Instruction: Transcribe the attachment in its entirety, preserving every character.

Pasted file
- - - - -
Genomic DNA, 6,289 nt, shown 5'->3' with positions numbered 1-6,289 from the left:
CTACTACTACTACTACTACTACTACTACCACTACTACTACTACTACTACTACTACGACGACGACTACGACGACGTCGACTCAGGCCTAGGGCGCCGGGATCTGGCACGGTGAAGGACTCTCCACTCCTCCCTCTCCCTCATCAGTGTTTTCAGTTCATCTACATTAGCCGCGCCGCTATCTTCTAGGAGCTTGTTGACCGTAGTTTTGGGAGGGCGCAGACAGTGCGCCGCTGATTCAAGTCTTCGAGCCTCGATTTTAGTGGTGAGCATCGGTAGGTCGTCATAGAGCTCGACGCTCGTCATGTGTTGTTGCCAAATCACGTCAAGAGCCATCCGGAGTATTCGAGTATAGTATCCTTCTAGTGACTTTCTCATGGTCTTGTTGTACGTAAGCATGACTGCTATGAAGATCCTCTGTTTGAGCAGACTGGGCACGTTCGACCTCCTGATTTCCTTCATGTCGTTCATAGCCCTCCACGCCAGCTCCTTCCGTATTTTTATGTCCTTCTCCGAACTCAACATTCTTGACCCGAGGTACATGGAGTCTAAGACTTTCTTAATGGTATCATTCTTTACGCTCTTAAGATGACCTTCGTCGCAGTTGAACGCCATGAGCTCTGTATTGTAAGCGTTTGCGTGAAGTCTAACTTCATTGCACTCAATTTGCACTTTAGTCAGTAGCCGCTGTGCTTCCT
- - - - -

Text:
Genomic DNA, 6,289 nt, shown 5'->3' with positions numbered 1-6,289 from the left:
CTACTACTACTACTACTACTACTACTACCACTACTACTACTACTACTACTACTACGACGACGACTACGACGACGTCGACTCAGGCCTAGGGCGCCGGGATCTGGCACGGTGAAGGACTCTCCACTCCTCCCTCTCCCTCATCAGTGTTTTCAGTTCATCTACATTAGCCGCGCCGCTATCTTCTAGGAGCTTGTTGACCGTAGTTTTGGGAGGGCGCAGACAGTGCGCCGCTGATTCAAGTCTTCGAGCCTCGATTTTAGTGGTGAGCATCGGTAGGTCGTCATAGAGCTCGACGCTCGTCATGTGTTGTTGCCAAATCACGTCAAGAGCCATCCGGAGTATTCGAGTATAGTATCCTTCTAGTGACTTTCTCATGGTCTTGTTGTACGTAAGCATGACTGCTATGAAGATCCTCTGTTTGAGCAGACTGGGCACGTTCGACCTCCTGATTTCCTTCATGTCGTTCATAGCCCTCCACGCCAGCTCCTTCCGTATTTTTATGTCCTTCTCCGAACTCAACATTCTTGACCCGAGGTACATGGAGTCTAAGACTTTCTTAATGGTATCATTCTTTACGCTCTTAAGATGACCTTCGTCGCAGTTGAACGCCATGAGCTCTGTATTGTAAGCGTTTGCGTGAAGTCTAACTTCATTGCACTCAATTTGCACTTTAGTCAGTAGCCGCTGTGCTTCCT